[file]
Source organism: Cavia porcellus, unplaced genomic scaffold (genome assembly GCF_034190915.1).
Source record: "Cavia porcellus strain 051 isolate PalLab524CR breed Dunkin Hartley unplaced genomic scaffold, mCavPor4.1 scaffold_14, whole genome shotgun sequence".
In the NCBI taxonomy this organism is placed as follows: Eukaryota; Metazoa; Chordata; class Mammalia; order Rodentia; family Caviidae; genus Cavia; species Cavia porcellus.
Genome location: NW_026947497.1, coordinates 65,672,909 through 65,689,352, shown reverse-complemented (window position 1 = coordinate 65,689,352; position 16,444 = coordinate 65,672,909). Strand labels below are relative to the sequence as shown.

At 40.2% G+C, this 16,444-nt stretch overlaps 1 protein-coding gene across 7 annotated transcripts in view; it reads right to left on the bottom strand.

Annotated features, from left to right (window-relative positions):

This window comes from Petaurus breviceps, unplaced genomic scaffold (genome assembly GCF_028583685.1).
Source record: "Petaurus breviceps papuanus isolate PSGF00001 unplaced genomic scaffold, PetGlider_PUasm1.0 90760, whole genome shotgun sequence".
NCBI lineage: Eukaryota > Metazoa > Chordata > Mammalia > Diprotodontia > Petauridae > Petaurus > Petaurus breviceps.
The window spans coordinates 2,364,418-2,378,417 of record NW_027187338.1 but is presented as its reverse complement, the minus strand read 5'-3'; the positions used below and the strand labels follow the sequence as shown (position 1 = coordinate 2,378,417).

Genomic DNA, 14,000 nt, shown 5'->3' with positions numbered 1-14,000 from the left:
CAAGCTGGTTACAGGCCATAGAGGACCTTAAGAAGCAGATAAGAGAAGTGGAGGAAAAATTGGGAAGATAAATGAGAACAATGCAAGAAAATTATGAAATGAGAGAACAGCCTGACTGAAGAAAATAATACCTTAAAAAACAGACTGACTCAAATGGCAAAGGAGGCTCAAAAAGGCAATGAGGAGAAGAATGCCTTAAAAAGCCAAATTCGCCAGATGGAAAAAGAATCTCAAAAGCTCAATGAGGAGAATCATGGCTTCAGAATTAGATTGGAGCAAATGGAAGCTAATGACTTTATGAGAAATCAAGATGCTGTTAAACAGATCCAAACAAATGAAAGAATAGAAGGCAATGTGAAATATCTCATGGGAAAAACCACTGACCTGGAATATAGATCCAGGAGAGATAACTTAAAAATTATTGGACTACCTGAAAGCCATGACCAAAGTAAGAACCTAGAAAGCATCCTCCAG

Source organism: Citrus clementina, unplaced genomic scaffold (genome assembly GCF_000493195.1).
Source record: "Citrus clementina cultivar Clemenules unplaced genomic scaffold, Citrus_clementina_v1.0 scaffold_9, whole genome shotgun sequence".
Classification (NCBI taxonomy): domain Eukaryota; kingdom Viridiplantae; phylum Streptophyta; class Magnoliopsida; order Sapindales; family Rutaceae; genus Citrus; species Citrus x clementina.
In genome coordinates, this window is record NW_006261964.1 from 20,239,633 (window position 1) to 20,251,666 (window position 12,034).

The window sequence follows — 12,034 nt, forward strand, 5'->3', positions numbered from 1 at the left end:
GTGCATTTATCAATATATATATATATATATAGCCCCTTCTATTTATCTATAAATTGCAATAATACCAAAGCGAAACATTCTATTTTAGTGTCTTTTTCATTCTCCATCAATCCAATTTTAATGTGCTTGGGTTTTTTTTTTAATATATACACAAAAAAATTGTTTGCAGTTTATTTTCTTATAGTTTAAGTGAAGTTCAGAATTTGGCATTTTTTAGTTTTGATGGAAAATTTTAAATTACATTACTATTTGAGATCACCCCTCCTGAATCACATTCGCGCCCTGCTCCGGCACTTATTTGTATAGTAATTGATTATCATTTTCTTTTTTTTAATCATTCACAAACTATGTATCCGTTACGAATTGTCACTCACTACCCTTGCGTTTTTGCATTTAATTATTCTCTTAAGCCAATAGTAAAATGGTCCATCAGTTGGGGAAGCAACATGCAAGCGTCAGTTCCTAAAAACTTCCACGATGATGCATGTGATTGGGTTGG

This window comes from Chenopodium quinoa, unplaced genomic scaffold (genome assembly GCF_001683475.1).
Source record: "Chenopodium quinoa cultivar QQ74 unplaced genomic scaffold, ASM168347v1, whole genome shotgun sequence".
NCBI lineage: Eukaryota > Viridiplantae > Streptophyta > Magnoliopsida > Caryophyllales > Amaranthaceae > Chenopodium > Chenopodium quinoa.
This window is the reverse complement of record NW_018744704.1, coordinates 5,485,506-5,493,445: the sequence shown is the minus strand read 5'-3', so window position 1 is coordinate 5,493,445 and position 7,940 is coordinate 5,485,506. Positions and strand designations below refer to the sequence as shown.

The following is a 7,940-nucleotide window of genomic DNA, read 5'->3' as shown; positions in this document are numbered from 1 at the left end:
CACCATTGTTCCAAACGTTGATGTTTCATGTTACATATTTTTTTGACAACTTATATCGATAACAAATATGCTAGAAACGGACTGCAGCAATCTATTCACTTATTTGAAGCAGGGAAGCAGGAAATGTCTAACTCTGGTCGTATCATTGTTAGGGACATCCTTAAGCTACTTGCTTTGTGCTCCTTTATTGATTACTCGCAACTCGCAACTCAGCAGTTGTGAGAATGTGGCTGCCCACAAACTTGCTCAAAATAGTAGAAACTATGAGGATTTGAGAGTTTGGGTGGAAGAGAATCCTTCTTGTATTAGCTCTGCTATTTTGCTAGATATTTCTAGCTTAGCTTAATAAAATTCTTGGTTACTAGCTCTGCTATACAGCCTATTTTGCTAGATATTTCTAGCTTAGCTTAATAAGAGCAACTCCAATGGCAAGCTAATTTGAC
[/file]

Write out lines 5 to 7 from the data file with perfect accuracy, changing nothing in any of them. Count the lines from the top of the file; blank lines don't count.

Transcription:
At 40.2% G+C, this 16,444-nt stretch overlaps 1 protein-coding gene across 7 annotated transcripts in view; it reads right to left on the bottom strand.

Annotated features, from left to right (window-relative positions):

This window comes from Petaurus breviceps, unplaced genomic scaffold (genome assembly GCF_028583685.1).